the re:experience: well, i suppose the shifting of my x-files crush from foxy fox to sexy scully is a pretty big difference, but not much of a surprise considering that on a scale from 1-gay, i'm practically pissing rainbows these days. overall, the thing that strikes me most is that, in this re-watching, i've been able to pinpoint specific moments in the show that likely scared the bejesus out of little me, and which were certainly incorporated into my once-solid belief that i had indeed been abducted by aliens (a belief, by the way, informed not by traumatic flashbacks of bright lights and little green men, but an inability to put anything in my eye, which i totally picked up from an early episode of the x-files). perhaps my eagerness to believe the unbelievable was a sign of my youthful malleability, and perhaps my lack of cynicism toward the x-files' specific brand of crazy was a sign of the way in which i once viewed the world as a place where anything is possible. perhaps it wouldn't be such a bad thing for this current version of myself to suspend my disbelief, accept the inexplicable, and say, "i want to believe."

wtf is this? the mission statement.

as humans, we are constantly-evolving entities. we live, we experience, we grow, and we change. that's kinda what this whole "life" thing is all about, isn't it? every day, we wake up and take steps that make us who we are, and who we will be, and all of those steps are informed by the thousands, millions even, of teeny steps we've taken before our feet even hit the floor in the morning and carry us through another day of living. so if we're on a never-ending people-mover called life, the ways in which we interpret the world around us change every day, and the difference in perspective a month, a year or a decade can make is huge. what we pull from the images, songs, books, movies, television shows, places and things that we encounter, and how we interpret and understand these experiences, is dictated by where we are in our lives, the relationships we're in and the mental and emotional roller coasters we're riding at that specific moment.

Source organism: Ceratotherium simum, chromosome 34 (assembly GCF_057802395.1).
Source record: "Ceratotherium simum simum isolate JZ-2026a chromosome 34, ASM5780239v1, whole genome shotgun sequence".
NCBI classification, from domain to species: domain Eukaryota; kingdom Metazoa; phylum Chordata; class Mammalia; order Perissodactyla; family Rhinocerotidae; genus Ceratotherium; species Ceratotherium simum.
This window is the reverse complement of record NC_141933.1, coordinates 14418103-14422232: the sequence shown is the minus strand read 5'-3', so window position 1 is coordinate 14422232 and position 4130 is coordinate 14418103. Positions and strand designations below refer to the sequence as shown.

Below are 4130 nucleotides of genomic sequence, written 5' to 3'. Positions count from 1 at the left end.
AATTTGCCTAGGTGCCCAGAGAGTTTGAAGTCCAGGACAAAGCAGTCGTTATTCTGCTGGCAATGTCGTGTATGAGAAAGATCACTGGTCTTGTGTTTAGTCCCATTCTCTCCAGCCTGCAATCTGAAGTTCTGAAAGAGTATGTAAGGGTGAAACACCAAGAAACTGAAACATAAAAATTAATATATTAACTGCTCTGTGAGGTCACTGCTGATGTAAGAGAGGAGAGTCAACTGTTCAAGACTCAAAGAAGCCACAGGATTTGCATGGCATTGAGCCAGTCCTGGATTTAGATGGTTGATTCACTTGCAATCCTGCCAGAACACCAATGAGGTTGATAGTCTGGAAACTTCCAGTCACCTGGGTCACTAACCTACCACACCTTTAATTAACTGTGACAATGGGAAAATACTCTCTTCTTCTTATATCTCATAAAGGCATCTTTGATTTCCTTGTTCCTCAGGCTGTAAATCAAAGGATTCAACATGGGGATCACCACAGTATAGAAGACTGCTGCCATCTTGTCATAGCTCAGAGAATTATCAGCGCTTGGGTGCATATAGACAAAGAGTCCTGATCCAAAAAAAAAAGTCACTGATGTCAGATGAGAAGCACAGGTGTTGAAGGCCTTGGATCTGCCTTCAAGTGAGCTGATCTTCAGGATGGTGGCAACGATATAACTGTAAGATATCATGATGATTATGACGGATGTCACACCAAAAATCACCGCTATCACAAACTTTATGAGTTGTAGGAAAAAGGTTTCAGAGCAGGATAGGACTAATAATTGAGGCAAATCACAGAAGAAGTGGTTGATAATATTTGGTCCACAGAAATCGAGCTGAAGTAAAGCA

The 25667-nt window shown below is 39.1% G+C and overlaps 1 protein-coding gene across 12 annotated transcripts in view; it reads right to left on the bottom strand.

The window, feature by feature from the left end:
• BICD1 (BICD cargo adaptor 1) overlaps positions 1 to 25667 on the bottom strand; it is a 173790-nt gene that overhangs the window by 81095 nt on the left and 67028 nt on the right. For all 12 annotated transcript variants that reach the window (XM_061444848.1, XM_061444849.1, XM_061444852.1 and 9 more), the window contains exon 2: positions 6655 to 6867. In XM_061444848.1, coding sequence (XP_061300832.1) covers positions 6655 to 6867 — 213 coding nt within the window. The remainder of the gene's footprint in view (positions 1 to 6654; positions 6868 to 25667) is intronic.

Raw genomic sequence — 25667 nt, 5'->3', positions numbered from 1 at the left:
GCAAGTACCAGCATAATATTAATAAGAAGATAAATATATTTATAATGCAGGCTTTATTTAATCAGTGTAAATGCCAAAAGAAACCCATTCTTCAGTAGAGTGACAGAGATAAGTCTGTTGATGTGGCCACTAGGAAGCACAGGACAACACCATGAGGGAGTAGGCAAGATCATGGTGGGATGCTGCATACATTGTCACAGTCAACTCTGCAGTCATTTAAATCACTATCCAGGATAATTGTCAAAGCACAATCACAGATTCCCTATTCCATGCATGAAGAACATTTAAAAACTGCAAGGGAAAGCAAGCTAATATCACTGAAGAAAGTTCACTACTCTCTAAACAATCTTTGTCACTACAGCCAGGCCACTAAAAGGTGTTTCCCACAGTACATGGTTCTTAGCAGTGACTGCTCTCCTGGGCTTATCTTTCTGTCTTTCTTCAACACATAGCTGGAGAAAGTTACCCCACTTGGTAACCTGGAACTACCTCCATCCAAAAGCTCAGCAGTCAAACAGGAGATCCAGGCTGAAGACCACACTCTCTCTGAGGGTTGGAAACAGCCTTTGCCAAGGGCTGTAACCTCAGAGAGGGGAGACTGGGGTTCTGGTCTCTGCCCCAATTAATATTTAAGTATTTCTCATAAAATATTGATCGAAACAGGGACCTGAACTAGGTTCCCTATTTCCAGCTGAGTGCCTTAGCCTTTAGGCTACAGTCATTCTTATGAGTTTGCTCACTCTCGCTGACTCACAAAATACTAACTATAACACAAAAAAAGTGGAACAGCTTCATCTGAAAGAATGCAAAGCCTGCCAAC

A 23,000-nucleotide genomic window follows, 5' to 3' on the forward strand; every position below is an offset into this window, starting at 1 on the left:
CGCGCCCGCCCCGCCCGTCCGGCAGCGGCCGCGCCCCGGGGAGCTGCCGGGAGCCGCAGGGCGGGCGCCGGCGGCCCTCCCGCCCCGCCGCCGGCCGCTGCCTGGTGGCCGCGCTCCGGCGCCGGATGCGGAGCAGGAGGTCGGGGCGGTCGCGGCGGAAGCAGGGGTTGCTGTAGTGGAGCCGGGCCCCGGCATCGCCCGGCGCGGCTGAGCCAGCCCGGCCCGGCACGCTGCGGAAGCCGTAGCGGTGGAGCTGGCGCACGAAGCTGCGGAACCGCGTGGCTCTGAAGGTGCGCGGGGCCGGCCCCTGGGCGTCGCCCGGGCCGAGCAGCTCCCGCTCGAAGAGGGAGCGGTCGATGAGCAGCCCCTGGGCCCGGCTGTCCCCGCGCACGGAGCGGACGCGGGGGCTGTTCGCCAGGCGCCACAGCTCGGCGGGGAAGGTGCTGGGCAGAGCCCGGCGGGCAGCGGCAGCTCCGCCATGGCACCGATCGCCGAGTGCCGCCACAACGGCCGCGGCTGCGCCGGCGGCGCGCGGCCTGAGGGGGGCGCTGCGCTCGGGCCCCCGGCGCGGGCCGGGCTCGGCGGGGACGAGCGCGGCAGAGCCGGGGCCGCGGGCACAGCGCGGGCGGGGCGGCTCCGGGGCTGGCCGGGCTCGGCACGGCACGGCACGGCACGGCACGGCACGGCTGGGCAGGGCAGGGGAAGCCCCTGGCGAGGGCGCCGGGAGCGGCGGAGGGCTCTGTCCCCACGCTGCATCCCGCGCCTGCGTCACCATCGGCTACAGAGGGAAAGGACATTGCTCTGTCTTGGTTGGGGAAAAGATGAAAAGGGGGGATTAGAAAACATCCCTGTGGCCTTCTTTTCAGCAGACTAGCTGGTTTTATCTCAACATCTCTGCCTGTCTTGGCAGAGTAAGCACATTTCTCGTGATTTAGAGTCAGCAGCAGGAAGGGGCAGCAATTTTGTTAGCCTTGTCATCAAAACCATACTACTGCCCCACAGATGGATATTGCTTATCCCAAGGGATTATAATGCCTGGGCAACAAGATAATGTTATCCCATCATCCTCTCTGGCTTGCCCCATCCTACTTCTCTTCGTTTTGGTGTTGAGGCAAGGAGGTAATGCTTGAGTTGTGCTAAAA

so what happens when we re-encounter something from our past? this time around, we're consuming this speck of life differently, with all of the experiences since the previous encounter stacking up to reach new heights of perspective and new methods of understanding that will, invariably, differ from the lenses through which our former selves experienced that moment. that is not to say that the ice cream you ate when you were six will be drastically different than the mint chip cone you were licking five minutes ago; in fact, lots of things and experiences probably don't change that much: cool sand between your toes is always a delight, but that moment at 16 and that moment at 28 evoke very different emotional and connotative responses, thanks to the 12 years of relationships, parties, failures, journeys, people and, well, life, in between.

we are constantly confronting the past. but what happens when we intentionally subject ourselves to the re:experience? read a favorite book from your childhood sometime and you might find that although the romance on which you'd based all of your pre-teen fantasies is nothing like real life, there are inappropriate adult references that your once-innocent young mind glossed over with little more import than a foreign phrase randomly inserted into insipid romance. or try listening to a song that you blared angrily through your first breakup, and you'll laugh at the angst-ridden lyrics that felt so true at the moment, yet so trite in retrospect.

i've made a habit of this in my personal life: re-reading favorite books, re-watching long-adored movies, re-visiting former-favorite TV shows and re-rocking out to once-beloved ballads. i've found that in many cases, the magic doesn't hold up to the test of time. i've been offended by once-innocuous dialogue, i've scoffed at over-wrought teen drama and i've laughed at things i've since learned to recognize as simple ploys. but sometimes, i find new life and enjoyment in these re:experiences, a new way to understand and appreciate a character, or an unexpected understanding of a particular plot point. these are the moments i hope to categorize and chronicle on this blog, to understand my place in the world around me then, and now.

this is the re:experience project.